The phase-space parameters of the brightest halo galaxies

Van Den Bosch, Frank C. ; Weinmann, Simone M. ; Yang, Xiaohu ; Mo, H. J. ; Li, Cheng ; Jing, Y. P.

In: Monthly Notices of the Royal Astronomical Society, 2005, vol. 361, no. 4, p. 1203-1215

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    Summary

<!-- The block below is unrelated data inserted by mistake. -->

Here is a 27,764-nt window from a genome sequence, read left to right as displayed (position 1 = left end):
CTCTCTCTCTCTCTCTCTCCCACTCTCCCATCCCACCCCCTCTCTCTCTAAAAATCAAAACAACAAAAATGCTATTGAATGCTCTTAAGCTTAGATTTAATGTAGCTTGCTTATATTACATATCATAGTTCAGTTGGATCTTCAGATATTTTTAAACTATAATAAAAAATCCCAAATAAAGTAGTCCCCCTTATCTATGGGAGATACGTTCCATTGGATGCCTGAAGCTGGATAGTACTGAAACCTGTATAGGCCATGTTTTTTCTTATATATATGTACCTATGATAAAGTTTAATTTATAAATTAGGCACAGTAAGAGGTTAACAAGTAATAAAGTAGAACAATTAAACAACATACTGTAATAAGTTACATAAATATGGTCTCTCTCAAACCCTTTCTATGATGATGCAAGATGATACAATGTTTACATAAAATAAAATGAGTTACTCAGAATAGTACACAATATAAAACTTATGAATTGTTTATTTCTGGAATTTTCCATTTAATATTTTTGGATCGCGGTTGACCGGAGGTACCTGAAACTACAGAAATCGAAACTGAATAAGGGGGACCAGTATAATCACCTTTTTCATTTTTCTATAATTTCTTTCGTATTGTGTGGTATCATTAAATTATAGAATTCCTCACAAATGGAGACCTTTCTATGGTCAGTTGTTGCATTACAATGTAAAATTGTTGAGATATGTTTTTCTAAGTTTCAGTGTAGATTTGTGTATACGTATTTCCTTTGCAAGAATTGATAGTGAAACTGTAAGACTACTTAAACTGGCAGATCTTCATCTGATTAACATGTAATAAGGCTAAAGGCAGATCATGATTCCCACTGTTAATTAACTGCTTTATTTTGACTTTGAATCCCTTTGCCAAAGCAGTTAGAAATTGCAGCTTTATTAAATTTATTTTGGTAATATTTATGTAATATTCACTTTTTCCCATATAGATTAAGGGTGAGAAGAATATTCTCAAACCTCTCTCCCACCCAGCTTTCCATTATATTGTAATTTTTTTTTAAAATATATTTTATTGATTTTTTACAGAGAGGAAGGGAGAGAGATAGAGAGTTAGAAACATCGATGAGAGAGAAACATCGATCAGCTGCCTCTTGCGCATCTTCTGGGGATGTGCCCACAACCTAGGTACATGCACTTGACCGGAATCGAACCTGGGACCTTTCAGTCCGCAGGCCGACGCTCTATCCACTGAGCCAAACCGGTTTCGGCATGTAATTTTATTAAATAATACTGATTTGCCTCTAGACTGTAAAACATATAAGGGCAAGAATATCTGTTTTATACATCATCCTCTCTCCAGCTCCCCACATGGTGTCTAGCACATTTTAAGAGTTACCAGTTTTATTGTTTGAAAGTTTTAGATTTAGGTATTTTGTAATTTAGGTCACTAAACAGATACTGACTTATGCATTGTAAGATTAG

The brightest galaxy in a dark matter halo is expected to reside at rest at the centre of the halo. In this paper, we test this ‘Central Galaxy Paradigm' (CGP) using group catalogues extracted from the Two-Degree Field Galaxy Redshift Survey (2dFGRS) and the Sloan Digital Sky Survey (SDSS). For each group, we compute a parameter , which is defined as the difference between the velocity of the brightest group galaxy and the average velocity of the other group members (hereafter satellites), normalized by the unbiased estimator of the velocity dispersion of the satellite galaxies. Because the redshift surveys suffer from incompleteness effects and the group selection criterion unavoidably selects interlopers, a proper comparison between data and model needs to take this into account. To this extent, we use detailed mock galaxy redshift surveys (MGRSs), which are analysed in exactly the same way as the data, thus allowing for a fair comparison. We show that the CGP is only consistent with the data in haloes with M≲ 1013h−1 M⊙, while in more massive haloes the data indicate a non-zero offset between the brightest galaxy and the satellites. This indicates that either central galaxies reside at the minimum of the dark matter potential, but that the halo itself is not yet fully relaxed, or, that the halo is relaxed, but that the central galaxy oscillates in its potential well. The former is consistent with the fact that the velocity bias of the brightest halo galaxies is larger in more massive haloes, while the latter may be indicative of cored, rather than cusped, dark matter haloes. We discuss several implications of these findings, including mass estimates based on satellite kinematics, strong gravitational lensing, halo occupation models, and the frequency and longevity of lopsidedness in disc galaxies